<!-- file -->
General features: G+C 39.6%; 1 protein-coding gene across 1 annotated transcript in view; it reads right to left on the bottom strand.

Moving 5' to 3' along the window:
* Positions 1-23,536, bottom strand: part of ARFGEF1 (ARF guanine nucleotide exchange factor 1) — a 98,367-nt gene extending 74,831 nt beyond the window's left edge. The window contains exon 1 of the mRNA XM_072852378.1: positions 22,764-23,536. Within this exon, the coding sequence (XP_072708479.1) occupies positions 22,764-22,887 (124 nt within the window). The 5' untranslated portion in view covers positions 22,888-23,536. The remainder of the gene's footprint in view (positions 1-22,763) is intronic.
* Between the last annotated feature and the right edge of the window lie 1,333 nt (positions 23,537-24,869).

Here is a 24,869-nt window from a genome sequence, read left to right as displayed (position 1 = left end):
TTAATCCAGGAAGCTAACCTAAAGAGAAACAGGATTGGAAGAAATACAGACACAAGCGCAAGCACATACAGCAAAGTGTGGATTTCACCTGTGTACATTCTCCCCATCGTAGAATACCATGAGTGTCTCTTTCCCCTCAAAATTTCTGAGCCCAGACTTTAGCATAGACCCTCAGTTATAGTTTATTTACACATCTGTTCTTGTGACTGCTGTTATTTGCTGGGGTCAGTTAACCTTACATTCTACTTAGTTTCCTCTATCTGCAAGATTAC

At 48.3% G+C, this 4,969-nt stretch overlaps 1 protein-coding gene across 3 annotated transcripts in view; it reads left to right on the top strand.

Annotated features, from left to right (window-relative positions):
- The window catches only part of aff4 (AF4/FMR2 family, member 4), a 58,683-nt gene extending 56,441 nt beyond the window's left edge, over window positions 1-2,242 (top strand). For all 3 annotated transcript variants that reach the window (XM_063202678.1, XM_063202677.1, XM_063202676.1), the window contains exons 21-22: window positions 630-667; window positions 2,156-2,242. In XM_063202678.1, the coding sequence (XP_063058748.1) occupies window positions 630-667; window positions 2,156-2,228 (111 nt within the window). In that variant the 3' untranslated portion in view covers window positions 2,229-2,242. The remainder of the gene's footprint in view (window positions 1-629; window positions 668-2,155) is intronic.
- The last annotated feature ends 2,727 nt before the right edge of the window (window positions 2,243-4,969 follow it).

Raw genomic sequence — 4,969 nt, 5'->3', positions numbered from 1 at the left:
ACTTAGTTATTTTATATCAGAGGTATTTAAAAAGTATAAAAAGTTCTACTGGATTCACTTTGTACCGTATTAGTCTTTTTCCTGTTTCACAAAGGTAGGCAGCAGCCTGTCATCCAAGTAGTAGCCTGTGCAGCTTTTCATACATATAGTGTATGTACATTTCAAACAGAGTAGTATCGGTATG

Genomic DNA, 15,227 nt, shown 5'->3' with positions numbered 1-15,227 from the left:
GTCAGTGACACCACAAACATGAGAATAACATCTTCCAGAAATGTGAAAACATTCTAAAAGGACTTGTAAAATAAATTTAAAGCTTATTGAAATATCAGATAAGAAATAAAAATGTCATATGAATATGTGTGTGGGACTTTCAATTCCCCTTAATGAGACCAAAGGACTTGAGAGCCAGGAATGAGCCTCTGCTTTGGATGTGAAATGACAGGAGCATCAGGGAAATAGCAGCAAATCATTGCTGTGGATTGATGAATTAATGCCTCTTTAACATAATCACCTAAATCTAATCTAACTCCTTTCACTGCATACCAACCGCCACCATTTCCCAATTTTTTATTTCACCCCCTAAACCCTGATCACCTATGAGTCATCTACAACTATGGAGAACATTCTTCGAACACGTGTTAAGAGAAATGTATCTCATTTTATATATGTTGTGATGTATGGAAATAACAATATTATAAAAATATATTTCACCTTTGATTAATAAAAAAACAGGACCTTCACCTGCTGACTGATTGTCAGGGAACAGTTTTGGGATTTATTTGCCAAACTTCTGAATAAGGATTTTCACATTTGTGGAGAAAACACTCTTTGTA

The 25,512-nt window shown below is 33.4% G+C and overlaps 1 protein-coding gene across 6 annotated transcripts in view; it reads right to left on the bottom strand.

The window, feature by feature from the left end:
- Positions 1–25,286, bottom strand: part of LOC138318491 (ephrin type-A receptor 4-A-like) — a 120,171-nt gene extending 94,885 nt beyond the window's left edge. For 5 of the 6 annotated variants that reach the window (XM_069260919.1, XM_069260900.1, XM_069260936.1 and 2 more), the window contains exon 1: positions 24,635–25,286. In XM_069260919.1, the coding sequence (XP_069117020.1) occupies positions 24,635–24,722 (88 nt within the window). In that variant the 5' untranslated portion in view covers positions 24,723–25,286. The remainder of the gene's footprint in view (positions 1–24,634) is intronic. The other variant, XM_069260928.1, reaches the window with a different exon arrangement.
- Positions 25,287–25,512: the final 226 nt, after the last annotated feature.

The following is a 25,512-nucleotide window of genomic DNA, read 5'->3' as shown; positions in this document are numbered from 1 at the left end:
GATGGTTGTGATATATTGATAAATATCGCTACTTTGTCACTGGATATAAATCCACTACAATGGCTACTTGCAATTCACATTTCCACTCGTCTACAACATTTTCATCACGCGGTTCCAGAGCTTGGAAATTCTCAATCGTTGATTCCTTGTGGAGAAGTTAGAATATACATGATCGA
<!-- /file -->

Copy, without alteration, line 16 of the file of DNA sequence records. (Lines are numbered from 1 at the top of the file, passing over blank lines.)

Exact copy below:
The window, feature by feature from the left end: